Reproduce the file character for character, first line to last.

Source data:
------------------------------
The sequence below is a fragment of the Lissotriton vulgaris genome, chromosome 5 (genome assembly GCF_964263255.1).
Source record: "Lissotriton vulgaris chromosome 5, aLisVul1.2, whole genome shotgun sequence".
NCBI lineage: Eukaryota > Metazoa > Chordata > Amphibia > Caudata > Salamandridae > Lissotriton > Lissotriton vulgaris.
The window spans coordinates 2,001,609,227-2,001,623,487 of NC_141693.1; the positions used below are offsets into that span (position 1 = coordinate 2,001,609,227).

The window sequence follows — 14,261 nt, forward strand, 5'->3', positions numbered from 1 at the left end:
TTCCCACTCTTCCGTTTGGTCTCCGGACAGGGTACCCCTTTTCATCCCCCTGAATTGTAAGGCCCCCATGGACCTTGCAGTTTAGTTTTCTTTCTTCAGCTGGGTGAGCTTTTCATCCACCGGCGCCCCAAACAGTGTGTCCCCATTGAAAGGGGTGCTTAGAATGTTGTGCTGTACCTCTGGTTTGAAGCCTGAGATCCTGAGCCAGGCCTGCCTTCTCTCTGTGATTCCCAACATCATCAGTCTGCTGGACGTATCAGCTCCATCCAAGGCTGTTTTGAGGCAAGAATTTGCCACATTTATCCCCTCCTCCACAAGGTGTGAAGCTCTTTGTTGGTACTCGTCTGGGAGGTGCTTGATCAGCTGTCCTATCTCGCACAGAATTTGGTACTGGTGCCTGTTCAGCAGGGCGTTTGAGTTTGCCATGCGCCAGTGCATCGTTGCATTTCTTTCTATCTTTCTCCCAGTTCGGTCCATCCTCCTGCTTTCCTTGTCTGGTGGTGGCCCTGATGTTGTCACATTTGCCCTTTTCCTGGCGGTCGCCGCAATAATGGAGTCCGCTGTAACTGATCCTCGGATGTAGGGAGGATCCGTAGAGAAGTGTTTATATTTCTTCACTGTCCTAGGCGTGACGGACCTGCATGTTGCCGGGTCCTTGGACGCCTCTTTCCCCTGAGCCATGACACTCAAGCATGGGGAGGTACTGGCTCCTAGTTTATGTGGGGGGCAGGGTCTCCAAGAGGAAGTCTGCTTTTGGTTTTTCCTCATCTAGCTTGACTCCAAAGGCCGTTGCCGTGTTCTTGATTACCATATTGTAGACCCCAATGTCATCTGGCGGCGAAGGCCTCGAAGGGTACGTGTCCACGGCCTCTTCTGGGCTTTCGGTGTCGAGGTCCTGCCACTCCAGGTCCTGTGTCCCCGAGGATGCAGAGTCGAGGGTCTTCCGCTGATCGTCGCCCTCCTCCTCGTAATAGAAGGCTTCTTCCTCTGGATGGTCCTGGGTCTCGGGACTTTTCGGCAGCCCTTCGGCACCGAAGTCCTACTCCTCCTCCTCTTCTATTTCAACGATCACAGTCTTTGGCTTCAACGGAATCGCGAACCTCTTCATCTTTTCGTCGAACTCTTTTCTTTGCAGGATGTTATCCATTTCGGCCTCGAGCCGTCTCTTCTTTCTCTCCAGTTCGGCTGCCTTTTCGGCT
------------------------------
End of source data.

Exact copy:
The sequence below is a fragment of the Lissotriton vulgaris genome, chromosome 5 (genome assembly GCF_964263255.1).
Source record: "Lissotriton vulgaris chromosome 5, aLisVul1.2, whole genome shotgun sequence".
NCBI lineage: Eukaryota > Metazoa > Chordata > Amphibia > Caudata > Salamandridae > Lissotriton > Lissotriton vulgaris.
The window spans coordinates 2,001,609,227-2,001,623,487 of NC_141693.1; the positions used below are offsets into that span (position 1 = coordinate 2,001,609,227).

The window sequence follows — 14,261 nt, forward strand, 5'->3', positions numbered from 1 at the left end:
TTCCCACTCTTCCGTTTGGTCTCCGGACAGGGTACCCCTTTTCATCCCCCTGAATTGTAAGGCCCCCATGGACCTTGCAGTTTAGTTTTCTTTCTTCAGCTGGGTGAGCTTTTCATCCACCGGCGCCCCAAACAGTGTGTCCCCATTGAAAGGGGTGCTTAGAATGTTGTGCTGTACCTCTGGTTTGAAGCCTGAGATCCTGAGCCAGGCCTGCCTTCTCTCTGTGATTCCCAACATCATCAGTCTGCTGGACGTATCAGCTCCATCCAAGGCTGTTTTGAGGCAAGAATTTGCCACATTTATCCCCTCCTCCACAAGGTGTGAAGCTCTTTGTTGGTACTCGTCTGGGAGGTGCTTGATCAGCTGTCCTATCTCGCACAGAATTTGGTACTGGTGCCTGTTCAGCAGGGCGTTTGAGTTTGCCATGCGCCAGTGCATCGTTGCATTTCTTTCTATCTTTCTCCCAGTTCGGTCCATCCTCCTGCTTTCCTTGTCTGGTGGTGGCCCTGATGTTGTCACATTTGCCCTTTTCCTGGCGGTCGCCGCAATAATGGAGTCCGCTGTAACTGATCCTCGGATGTAGGGAGGATCCGTAGAGAAGTGTTTATATTTCTTCACTGTCCTAGGCGTGACGGACCTGCATGTTGCCGGGTCCTTGGACGCCTCTTTCCCCTGAGCCATGACACTCAAGCATGGGGAGGTACTGGCTCCTAGTTTATGTGGGGGGCAGGGTCTCCAAGAGGAAGTCTGCTTTTGGTTTTTCCTCATCTAGCTTGACTCCAAAGGCCGTTGCCGTGTTCTTGATTACCATATTGTAGACCCCAATGTCATCTGGCGGCGAAGGCCTCGAAGGGTACGTGTCCACGGCCTCTTCTGGGCTTTCGGTGTCGAGGTCCTGCCACTCCAGGTCCTGTGTCCCCGAGGATGCAGAGTCGAGGGTCTTCCGCTGATCGTCGCCCTCCTCCTCGTAATAGAAGGCTTCTTCCTCTGGATGGTCCTGGGTCTCGGGACTTTTCGGCAGCCCTTCGGCACCGAAGTCCTACTCCTCCTCCTCTTCTATTTCAACGATCACAGTCTTTGGCTTCAACGGAATCGCGAACCTCTTCATCTTTTCGTCGAACTCTTTTCTTTGCAGGATGTTATCCATTTCGGCCTCGAGCCGTCTCTTCTTTCTCTCCAGTTCGGCTGCCTTTTCGGCT